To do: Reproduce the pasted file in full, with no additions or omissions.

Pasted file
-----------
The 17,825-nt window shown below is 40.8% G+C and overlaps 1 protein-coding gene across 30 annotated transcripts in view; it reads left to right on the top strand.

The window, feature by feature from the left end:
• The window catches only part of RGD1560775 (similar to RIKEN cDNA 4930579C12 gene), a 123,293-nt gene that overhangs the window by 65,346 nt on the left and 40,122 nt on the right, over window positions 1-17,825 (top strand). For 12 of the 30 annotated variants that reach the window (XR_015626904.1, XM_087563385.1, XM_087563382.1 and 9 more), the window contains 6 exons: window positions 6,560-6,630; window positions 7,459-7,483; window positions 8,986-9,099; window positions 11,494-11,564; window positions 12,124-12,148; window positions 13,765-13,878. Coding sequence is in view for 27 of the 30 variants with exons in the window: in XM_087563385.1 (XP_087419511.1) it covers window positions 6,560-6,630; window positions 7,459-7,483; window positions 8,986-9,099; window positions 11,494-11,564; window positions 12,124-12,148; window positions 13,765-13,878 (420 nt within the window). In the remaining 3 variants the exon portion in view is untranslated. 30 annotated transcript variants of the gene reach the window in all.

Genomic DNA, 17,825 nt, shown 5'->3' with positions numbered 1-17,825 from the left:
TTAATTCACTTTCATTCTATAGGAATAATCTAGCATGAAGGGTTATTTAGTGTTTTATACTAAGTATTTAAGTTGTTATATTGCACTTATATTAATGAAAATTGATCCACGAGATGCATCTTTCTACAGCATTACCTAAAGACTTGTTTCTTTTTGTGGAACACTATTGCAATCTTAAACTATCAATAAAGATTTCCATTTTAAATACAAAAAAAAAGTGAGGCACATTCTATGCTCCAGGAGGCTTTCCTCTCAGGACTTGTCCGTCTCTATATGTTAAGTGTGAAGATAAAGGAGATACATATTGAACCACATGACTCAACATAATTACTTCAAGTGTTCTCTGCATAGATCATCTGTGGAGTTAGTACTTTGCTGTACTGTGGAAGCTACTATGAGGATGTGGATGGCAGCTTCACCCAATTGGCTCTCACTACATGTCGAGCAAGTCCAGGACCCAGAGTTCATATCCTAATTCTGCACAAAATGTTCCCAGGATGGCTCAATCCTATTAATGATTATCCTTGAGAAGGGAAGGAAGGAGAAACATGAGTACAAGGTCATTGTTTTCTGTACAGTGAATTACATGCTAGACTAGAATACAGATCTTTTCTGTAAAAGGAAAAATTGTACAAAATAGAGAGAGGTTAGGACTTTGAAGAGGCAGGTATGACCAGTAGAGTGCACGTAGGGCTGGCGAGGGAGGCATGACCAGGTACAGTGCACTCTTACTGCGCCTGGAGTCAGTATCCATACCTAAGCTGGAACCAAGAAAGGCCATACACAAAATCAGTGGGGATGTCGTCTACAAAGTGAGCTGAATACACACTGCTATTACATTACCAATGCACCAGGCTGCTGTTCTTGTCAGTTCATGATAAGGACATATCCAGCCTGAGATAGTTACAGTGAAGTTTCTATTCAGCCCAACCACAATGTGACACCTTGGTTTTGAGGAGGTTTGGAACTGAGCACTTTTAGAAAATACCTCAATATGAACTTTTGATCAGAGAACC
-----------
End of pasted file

The 17,825-nt window shown below is 40.8% G+C and overlaps 1 protein-coding gene across 30 annotated transcripts in view; it reads left to right on the top strand.

The window, feature by feature from the left end:
• The window catches only part of RGD1560775 (similar to RIKEN cDNA 4930579C12 gene), a 123,293-nt gene that overhangs the window by 65,346 nt on the left and 40,122 nt on the right, over window positions 1-17,825 (top strand). For 12 of the 30 annotated variants that reach the window (XR_015626904.1, XM_087563385.1, XM_087563382.1 and 9 more), the window contains 6 exons: window positions 6,560-6,630; window positions 7,459-7,483; window positions 8,986-9,099; window positions 11,494-11,564; window positions 12,124-12,148; window positions 13,765-13,878. Coding sequence is in view for 27 of the 30 variants with exons in the window: in XM_087563385.1 (XP_087419511.1) it covers window positions 6,560-6,630; window positions 7,459-7,483; window positions 8,986-9,099; window positions 11,494-11,564; window positions 12,124-12,148; window positions 13,765-13,878 (420 nt within the window). In the remaining 3 variants the exon portion in view is untranslated. 30 annotated transcript variants of the gene reach the window in all.

Genomic DNA, 17,825 nt, shown 5'->3' with positions numbered 1-17,825 from the left:
TTAATTCACTTTCATTCTATAGGAATAATCTAGCATGAAGGGTTATTTAGTGTTTTATACTAAGTATTTAAGTTGTTATATTGCACTTATATTAATGAAAATTGATCCACGAGATGCATCTTTCTACAGCATTACCTAAAGACTTGTTTCTTTTTGTGGAACACTATTGCAATCTTAAACTATCAATAAAGATTTCCATTTTAAATACAAAAAAAAAGTGAGGCACATTCTATGCTCCAGGAGGCTTTCCTCTCAGGACTTGTCCGTCTCTATATGTTAAGTGTGAAGATAAAGGAGATACATATTGAACCACATGACTCAACATAATTACTTCAAGTGTTCTCTGCATAGATCATCTGTGGAGTTAGTACTTTGCTGTACTGTGGAAGCTACTATGAGGATGTGGATGGCAGCTTCACCCAATTGGCTCTCACTACATGTCGAGCAAGTCCAGGACCCAGAGTTCATATCCTAATTCTGCACAAAATGTTCCCAGGATGGCTCAATCCTATTAATGATTATCCTTGAGAAGGGAAGGAAGGAGAAACATGAGTACAAGGTCATTGTTTTCTGTACAGTGAATTACATGCTAGACTAGAATACAGATCTTTTCTGTAAAAGGAAAAATTGTACAAAATAGAGAGAGGTTAGGACTTTGAAGAGGCAGGTATGACCAGTAGAGTGCACGTAGGGCTGGCGAGGGAGGCATGACCAGGTACAGTGCACTCTTACTGCGCCTGGAGTCAGTATCCATACCTAAGCTGGAACCAAGAAAGGCCATACACAAAATCAGTGGGGATGTCGTCTACAAAGTGAGCTGAATACACACTGCTATTACATTACCAATGCACCAGGCTGCTGTTCTTGTCAGTTCATGATAAGGACATATCCAGCCTGAGATAGTTACAGTGAAGTTTCTATTCAGCCCAACCACAATGTGACACCTTGGTTTTGAGGAGGTTTGGAACTGAGCACTTTTAGAAAATACCTCAATATGAACTTTTGATCAGAGAACC